News Archive

Canada And Terror

by msecadm4921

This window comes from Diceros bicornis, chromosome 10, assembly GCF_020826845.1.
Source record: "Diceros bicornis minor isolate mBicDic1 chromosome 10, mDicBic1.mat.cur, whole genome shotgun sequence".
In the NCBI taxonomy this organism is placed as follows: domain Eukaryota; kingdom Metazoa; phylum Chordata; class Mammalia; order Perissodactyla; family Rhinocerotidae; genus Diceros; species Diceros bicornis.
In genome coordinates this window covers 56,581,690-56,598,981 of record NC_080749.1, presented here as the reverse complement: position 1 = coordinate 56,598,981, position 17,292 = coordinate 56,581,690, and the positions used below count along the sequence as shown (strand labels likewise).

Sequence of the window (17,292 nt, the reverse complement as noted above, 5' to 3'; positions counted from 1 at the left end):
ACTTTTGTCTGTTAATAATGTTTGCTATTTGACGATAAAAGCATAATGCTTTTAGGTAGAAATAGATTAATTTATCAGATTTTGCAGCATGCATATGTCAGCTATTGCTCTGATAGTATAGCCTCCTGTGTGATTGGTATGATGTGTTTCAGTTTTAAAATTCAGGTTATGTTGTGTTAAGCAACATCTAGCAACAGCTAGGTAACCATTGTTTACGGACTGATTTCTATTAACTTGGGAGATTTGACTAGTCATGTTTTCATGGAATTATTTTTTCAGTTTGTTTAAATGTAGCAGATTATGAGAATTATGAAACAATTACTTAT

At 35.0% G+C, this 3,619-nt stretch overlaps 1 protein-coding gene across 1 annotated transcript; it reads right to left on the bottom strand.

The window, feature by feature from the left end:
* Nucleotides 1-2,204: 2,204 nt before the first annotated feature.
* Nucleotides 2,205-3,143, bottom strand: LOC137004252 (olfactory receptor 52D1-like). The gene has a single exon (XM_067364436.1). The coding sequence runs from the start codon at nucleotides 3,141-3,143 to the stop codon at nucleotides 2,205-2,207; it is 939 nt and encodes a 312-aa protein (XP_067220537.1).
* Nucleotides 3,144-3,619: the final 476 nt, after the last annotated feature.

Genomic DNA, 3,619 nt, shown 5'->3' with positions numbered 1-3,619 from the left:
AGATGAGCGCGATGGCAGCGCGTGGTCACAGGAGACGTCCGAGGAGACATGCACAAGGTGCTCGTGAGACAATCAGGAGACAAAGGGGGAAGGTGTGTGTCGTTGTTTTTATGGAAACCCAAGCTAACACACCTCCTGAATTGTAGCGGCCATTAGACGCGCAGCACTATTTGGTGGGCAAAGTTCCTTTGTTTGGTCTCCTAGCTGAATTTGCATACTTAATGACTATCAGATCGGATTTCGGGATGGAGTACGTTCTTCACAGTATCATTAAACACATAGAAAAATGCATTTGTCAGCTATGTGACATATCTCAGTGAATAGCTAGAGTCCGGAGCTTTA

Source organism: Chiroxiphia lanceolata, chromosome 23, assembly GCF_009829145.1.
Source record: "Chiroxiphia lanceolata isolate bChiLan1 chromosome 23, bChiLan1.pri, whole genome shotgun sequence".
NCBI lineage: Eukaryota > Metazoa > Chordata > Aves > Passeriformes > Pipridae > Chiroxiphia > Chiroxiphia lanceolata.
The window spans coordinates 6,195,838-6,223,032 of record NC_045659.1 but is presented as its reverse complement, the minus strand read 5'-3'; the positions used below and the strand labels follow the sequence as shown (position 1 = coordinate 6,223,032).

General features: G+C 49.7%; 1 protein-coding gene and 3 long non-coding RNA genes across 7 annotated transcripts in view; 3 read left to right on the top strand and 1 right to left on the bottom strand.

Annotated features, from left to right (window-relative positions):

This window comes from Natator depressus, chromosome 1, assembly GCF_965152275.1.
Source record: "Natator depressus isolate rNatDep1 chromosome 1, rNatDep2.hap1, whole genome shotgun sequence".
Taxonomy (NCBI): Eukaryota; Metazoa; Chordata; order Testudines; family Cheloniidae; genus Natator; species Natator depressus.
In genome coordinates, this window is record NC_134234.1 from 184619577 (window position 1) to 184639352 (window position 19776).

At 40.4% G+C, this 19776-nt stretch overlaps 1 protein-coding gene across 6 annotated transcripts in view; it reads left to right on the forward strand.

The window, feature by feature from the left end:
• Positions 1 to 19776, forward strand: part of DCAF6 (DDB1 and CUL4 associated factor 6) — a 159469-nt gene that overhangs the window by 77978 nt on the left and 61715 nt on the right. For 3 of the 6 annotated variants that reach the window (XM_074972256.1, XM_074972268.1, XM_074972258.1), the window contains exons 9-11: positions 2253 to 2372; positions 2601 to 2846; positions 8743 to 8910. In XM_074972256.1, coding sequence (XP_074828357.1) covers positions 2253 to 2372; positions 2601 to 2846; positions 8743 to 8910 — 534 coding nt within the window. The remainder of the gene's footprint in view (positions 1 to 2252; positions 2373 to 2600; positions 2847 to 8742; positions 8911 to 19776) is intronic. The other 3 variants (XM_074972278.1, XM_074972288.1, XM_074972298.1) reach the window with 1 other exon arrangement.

Tony Stead reviews the Canadian response to countering terror. He recently completed the University of St Andrews’s Certificate in Terrorism Studies. You can contact Tony, pictured, through Linkedin – http://www.linkedin.com/in/tonystead.